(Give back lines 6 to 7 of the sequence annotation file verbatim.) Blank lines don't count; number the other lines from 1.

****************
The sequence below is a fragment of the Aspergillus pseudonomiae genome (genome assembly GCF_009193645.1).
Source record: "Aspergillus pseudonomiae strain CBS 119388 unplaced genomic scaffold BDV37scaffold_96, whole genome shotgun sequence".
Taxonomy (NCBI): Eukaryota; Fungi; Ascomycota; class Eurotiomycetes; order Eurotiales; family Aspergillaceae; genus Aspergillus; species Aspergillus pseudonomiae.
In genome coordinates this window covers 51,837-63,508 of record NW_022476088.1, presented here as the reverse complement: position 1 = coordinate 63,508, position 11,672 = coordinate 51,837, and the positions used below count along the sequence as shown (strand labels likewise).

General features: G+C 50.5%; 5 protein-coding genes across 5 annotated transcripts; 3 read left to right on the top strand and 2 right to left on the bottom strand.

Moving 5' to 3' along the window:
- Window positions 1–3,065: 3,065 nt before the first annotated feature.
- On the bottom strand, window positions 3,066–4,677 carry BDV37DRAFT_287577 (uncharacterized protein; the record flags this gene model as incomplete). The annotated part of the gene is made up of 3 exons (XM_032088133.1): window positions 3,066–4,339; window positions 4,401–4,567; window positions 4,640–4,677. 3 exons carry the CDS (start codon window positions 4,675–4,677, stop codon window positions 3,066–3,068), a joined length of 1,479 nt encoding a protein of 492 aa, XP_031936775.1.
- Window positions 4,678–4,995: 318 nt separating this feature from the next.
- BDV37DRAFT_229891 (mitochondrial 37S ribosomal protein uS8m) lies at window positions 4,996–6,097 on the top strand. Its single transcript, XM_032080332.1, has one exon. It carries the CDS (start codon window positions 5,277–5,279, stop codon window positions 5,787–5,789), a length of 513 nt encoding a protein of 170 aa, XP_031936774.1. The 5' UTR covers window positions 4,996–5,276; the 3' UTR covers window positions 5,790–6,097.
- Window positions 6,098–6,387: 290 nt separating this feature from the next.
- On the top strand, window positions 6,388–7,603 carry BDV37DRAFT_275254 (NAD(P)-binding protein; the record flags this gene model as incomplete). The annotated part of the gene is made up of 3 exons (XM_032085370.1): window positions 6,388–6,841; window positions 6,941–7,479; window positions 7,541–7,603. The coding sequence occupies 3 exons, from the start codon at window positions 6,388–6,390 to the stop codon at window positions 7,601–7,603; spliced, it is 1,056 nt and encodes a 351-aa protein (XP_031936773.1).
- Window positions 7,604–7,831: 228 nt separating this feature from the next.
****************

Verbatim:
Moving 5' to 3' along the window:
- Window positions 1–3,065: 3,065 nt before the first annotated feature.